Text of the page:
More thoughts on why Python doesn't see much monkey-patching
In yesterday's entry I advanced the idea that a significant part of why Python doesn't see much monkey patching (and Ruby does) is that you can't monkey patch a lot of fundamental Python classes and types because they're implemented in C. In sober hindsight, I think that I'm understating two intangibles (one of which I touched on in passing) in favour of a technical explanation.
First, I think that the effects of culture matter more than I initially thought. Culture plays a strong role in shaping how we write code in a language, both explicit in what people tell you to do and not do and implicit in things like what tutorials present and what approaches they take to solve problems. To invert the saying that you can write Fortran in any language, the reality is that people don't and culture is a good part of why.
Second is the issue of syntax. Ruby has a clear and direct syntax for adding your own methods to outside classes, while Python does not. In Python you have to go out of your way to modify a class after it's been created and the syntax is at least somewhat awkward and indirect. It's probably not longer (in lines) than the Ruby version, but it's certainly less direct and obvious. Since I'm a big believer that syntax matters I think that this can't help but have an effect in the two languages. I don't know if Ruby's syntax steers people towards monkey patching, but how it's both inobvious and a pain in Python has to steer people away from it.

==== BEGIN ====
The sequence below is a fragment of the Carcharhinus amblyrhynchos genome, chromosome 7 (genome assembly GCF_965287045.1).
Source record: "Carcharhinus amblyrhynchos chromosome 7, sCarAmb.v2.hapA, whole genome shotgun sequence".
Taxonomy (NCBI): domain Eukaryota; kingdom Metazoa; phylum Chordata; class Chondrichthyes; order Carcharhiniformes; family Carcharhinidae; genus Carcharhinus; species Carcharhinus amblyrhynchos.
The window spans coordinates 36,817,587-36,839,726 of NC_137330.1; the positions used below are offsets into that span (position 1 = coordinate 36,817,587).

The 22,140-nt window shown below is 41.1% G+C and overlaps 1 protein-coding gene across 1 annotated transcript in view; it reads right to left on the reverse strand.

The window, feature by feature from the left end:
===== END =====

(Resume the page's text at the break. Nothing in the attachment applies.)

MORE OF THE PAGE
Sidebar: the syntax in each language
In Ruby, monkey patching looks like this:
class SomeClass def newfunction [whatever] end end
(I believe this is correct; I'm taking it from online examples, since I'm not a Ruby programmer.)
I think that this is the exact same Ruby syntax as you use when defining a full class yourself.
In Python, the equivalent is:
def newfunction(self, ...): [whatever] SomeClass.newfunction = newfunction
This is shorter but less direct, involves more repetition, and doesn't
clearly mark the new function as purely a class method (to be really
equivalent to the Ruby version we should do '
del newfunction' to clean
it out of our namespace). Full-scale lambdas would make this slightly
better because then you wouldn't need to define the function separately
and then glue it on to the class, but it would still look nothing like
the way you define classes themselves.